The terminology used herein is for the purpose of describing particular embodiments only and is not intended to be limiting of the invention. As used herein, the singular forms “a”, “an” and “the” are intended to include the plural forms as well, unless the context clearly indicates otherwise. It will be further understood that the terms “comprises” and/or “comprising,” or “includes” and/or “including” when used in this specification, specify the presence of stated features, regions, integers, steps, operations, elements, and/or components, but do not preclude the presence or addition of one or more other features, regions, integers, steps, operations, elements, components, and/or groups thereof.

Spatially relative terms, such as “beneath”, “below”, “lower”, “above”, “upper” and the like, may be used herein for ease of description to describe one element or feature's relationship to another element(s) or feature(s) as illustrated in the figures. It will be understood that the spatially relative terms are intended to encompass different orientations of the device in use or operation in addition to the orientation depicted in the figures. For example, if the device in the figures is turned over, elements described as “below” or “beneath” other elements or features would then be oriented “above” the other elements or features. Thus, the exemplary term “below” can encompass both an orientation of above and below. The device may be otherwise oriented (rotated 90 degrees or at other orientations) and the spatially relative descriptors used herein interpreted accordingly.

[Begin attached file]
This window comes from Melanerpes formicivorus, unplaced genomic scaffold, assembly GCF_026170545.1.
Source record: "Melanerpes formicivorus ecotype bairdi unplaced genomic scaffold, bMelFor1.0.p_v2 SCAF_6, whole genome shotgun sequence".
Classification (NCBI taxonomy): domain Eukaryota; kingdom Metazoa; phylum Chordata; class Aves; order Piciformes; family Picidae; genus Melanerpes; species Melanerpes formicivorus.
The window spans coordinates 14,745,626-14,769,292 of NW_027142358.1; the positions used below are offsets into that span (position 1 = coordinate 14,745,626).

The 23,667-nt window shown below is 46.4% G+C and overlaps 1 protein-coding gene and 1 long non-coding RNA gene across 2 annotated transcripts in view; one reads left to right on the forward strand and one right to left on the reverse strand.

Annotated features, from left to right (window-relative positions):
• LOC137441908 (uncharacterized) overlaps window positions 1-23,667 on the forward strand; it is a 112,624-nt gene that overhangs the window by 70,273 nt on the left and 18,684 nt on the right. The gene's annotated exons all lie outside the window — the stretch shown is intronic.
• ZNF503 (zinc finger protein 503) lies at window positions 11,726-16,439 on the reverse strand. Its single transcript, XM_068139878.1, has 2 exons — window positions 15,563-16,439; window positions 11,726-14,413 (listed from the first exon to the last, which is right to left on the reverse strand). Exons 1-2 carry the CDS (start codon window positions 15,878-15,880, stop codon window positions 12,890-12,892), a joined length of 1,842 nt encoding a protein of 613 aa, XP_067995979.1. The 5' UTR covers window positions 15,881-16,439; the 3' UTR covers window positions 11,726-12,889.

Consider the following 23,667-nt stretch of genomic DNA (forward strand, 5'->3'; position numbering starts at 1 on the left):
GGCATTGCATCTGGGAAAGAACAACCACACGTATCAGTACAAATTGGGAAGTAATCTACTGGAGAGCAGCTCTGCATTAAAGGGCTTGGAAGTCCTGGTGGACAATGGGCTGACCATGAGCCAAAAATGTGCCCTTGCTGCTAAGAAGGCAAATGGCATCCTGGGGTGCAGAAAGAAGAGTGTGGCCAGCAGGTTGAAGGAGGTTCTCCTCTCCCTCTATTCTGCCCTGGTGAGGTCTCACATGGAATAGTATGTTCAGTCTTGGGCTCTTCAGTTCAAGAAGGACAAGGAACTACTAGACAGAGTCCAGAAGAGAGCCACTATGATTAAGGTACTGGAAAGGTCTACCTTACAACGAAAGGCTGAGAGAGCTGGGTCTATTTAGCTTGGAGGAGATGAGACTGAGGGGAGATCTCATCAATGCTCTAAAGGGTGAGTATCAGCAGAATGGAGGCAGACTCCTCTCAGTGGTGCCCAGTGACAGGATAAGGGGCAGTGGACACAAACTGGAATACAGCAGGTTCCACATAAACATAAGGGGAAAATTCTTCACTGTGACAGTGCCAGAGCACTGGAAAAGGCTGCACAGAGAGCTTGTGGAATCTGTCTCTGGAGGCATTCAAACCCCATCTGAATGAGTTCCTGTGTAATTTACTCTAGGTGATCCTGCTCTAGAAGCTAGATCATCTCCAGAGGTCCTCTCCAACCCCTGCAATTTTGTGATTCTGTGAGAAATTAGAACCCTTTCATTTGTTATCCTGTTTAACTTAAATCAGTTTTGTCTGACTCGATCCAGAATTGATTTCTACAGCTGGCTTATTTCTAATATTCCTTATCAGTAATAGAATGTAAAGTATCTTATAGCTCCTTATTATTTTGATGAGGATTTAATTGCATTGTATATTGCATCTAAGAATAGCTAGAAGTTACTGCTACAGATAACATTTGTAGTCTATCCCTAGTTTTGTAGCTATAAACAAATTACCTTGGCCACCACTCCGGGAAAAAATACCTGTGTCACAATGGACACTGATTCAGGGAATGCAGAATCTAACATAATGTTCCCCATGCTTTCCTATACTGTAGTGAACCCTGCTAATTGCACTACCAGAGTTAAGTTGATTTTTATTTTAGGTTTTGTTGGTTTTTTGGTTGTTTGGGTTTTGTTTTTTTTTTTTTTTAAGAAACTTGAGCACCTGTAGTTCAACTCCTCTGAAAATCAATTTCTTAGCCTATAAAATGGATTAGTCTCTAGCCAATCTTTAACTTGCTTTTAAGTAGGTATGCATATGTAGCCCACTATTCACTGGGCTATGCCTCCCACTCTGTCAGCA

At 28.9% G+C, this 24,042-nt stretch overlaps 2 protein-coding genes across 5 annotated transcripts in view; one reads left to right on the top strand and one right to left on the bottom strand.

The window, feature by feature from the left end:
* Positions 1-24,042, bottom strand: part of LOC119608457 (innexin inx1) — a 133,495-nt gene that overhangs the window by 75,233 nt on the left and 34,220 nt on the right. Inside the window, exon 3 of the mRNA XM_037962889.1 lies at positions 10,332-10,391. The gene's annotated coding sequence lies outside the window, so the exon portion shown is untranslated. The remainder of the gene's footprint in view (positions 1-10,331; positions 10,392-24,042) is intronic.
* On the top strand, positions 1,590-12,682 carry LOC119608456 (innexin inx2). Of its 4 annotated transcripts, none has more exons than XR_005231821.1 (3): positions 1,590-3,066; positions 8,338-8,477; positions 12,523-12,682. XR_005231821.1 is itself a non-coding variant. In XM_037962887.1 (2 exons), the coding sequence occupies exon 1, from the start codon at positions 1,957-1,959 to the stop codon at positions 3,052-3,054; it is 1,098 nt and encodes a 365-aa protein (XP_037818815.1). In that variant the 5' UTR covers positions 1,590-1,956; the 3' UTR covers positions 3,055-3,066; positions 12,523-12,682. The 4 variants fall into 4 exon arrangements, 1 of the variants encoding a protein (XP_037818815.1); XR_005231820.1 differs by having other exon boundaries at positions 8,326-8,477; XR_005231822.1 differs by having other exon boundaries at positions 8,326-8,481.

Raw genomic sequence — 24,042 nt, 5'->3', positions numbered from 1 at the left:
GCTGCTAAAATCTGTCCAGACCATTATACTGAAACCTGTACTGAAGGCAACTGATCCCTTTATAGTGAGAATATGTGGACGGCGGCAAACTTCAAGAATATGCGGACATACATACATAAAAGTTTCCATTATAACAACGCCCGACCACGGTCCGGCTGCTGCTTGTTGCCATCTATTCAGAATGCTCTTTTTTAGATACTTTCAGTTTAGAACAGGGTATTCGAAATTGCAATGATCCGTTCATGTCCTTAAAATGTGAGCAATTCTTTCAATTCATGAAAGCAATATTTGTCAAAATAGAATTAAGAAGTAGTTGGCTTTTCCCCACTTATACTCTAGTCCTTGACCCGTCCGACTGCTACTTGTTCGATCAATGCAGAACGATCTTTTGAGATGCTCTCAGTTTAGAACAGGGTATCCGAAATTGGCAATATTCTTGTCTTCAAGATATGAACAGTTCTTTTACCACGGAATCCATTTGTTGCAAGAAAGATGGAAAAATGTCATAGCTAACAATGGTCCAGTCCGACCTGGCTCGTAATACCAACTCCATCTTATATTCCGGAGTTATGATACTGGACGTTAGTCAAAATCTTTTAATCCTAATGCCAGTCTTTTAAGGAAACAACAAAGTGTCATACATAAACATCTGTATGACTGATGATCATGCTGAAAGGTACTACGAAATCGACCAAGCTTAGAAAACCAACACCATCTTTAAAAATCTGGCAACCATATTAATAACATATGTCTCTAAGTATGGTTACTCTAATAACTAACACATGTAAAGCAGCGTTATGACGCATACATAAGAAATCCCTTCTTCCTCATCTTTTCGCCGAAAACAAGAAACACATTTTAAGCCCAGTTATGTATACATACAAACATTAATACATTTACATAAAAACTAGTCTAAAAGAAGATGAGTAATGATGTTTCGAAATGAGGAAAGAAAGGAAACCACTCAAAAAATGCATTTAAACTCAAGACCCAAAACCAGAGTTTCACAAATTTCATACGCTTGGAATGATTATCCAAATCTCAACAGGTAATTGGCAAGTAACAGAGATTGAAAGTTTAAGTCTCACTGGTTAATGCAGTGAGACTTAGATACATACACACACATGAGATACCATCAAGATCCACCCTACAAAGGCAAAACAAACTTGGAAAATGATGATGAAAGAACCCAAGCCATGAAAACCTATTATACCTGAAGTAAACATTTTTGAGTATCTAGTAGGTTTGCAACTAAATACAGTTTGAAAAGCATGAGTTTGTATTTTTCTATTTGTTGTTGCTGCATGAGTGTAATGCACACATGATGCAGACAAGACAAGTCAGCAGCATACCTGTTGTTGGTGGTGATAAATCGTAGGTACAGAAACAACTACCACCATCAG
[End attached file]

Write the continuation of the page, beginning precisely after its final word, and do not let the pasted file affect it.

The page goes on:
Unless otherwise defined, all terms (including technical and scientific terms) used herein have the same meaning as commonly understood by one of ordinary skill in the art to which this invention belongs. It will be further understood that terms, such as those defined in commonly used dictionaries, should be interpreted as having a meaning that is consistent with their meaning in the context of the relevant art and the present disclosure, and will not be interpreted in an idealized or overly formal sense unless expressly so defined herein.